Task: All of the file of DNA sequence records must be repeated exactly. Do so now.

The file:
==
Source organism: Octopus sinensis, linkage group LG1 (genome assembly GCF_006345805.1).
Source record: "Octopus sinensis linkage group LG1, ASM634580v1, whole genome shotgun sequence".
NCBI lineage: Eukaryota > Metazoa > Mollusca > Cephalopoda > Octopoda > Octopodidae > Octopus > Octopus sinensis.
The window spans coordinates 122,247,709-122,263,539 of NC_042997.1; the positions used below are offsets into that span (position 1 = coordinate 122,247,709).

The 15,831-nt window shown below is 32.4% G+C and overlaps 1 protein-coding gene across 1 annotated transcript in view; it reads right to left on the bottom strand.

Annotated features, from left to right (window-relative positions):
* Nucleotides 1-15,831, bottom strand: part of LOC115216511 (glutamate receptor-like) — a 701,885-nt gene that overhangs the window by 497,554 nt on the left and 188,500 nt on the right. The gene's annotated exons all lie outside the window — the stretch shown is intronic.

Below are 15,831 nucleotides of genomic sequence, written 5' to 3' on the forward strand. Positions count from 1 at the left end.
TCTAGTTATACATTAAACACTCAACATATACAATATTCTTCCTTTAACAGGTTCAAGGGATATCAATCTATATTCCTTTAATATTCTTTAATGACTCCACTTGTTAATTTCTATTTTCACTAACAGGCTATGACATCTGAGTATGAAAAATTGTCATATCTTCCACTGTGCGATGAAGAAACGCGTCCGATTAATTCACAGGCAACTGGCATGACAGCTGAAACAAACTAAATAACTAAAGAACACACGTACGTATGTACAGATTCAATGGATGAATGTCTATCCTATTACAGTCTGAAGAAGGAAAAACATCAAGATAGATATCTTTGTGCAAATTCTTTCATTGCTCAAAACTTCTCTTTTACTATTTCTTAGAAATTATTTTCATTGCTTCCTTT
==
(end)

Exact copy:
Source organism: Octopus sinensis, linkage group LG1 (genome assembly GCF_006345805.1).
Source record: "Octopus sinensis linkage group LG1, ASM634580v1, whole genome shotgun sequence".
NCBI lineage: Eukaryota > Metazoa > Mollusca > Cephalopoda > Octopoda > Octopodidae > Octopus > Octopus sinensis.
The window spans coordinates 122,247,709-122,263,539 of NC_042997.1; the positions used below are offsets into that span (position 1 = coordinate 122,247,709).

The 15,831-nt window shown below is 32.4% G+C and overlaps 1 protein-coding gene across 1 annotated transcript in view; it reads right to left on the bottom strand.

Annotated features, from left to right (window-relative positions):
* Nucleotides 1-15,831, bottom strand: part of LOC115216511 (glutamate receptor-like) — a 701,885-nt gene that overhangs the window by 497,554 nt on the left and 188,500 nt on the right. The gene's annotated exons all lie outside the window — the stretch shown is intronic.

Below are 15,831 nucleotides of genomic sequence, written 5' to 3' on the forward strand. Positions count from 1 at the left end.
TCTAGTTATACATTAAACACTCAACATATACAATATTCTTCCTTTAACAGGTTCAAGGGATATCAATCTATATTCCTTTAATATTCTTTAATGACTCCACTTGTTAATTTCTATTTTCACTAACAGGCTATGACATCTGAGTATGAAAAATTGTCATATCTTCCACTGTGCGATGAAGAAACGCGTCCGATTAATTCACAGGCAACTGGCATGACAGCTGAAACAAACTAAATAACTAAAGAACACACGTACGTATGTACAGATTCAATGGATGAATGTCTATCCTATTACAGTCTGAAGAAGGAAAAACATCAAGATAGATATCTTTGTGCAAATTCTTTCATTGCTCAAAACTTCTCTTTTACTATTTCTTAGAAATTATTTTCATTGCTTCCTTT